The Bermuda Quadrilateral (2006)

My former colleague at MIT Professor Hiroshi Ishii asked me where an old post from 2006 went — and I luckily found it on the Wayback Machine here.

September 7, 2006

Today is the first day of my course here at MIT. As it is my tenth year of being a professor here, I am a bit reflective. Over the years I’ve found it amusing how there’s animosity between engineers and scientists, much in the same manner of how artists and designers approach each other. One side looks at themselves as more “pure” than the other yet often dirty themselves with the wickedness of the applied. On the other side, the view is one of a more responsible approach to life in the applied, yet there’s always a secret wish to float into the freedom of no constraints. Being a young student amidst this constant and common family feud found in both art and technology skills can be quite confusing.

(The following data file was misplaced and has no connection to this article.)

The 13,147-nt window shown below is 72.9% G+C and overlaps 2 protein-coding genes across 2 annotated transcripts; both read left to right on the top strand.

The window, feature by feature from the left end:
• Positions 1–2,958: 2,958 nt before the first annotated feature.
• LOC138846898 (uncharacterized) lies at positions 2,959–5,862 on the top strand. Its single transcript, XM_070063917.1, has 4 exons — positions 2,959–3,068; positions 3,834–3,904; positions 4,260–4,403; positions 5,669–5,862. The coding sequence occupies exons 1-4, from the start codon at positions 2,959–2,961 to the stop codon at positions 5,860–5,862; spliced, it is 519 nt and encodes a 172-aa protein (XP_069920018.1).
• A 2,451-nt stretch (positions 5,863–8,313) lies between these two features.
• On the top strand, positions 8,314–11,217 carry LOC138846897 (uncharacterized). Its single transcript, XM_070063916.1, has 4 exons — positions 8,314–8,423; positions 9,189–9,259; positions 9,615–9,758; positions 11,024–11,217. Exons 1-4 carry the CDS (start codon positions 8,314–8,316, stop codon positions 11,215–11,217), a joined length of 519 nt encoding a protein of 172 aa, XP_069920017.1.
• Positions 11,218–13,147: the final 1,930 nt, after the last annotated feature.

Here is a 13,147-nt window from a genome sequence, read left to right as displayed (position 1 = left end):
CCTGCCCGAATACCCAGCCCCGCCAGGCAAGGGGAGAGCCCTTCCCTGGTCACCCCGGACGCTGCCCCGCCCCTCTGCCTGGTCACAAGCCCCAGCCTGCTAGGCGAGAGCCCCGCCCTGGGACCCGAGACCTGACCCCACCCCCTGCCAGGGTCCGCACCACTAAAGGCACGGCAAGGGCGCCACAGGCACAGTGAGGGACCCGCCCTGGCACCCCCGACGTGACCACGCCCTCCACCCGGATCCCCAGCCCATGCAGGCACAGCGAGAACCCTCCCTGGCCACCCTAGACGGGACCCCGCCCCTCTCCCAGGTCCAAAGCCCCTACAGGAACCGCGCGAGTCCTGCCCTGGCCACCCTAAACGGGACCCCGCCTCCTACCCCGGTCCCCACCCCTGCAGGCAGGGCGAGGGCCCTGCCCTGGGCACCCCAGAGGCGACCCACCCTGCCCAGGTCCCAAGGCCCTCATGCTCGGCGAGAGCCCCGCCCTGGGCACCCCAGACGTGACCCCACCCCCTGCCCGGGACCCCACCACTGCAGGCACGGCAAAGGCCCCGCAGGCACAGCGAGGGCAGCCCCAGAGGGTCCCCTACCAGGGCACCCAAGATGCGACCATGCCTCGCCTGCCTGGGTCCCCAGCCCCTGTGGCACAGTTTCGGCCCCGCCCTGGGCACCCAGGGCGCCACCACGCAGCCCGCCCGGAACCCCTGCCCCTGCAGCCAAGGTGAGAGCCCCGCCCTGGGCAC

I’ve never been to the Bermuda Triangle which is perhaps the reason why I’m still here. Today I compose a map of the “Bermuda Quadrilateral” — which is a simple way to navigate the disciplinary divides that litter my particular corner of academia.


to express


to explore


to communicate


to invent

Any system that you observe with the tightest scrutiny reveals the distinctiveness of the elements. But when you step way back away from the divisions, you see that it is all really the same. Art, Design, Science, Engineering. They are all wonderful activities that we humans who are privileged with a roof over our heads and a full stomach can engage with passion and hope.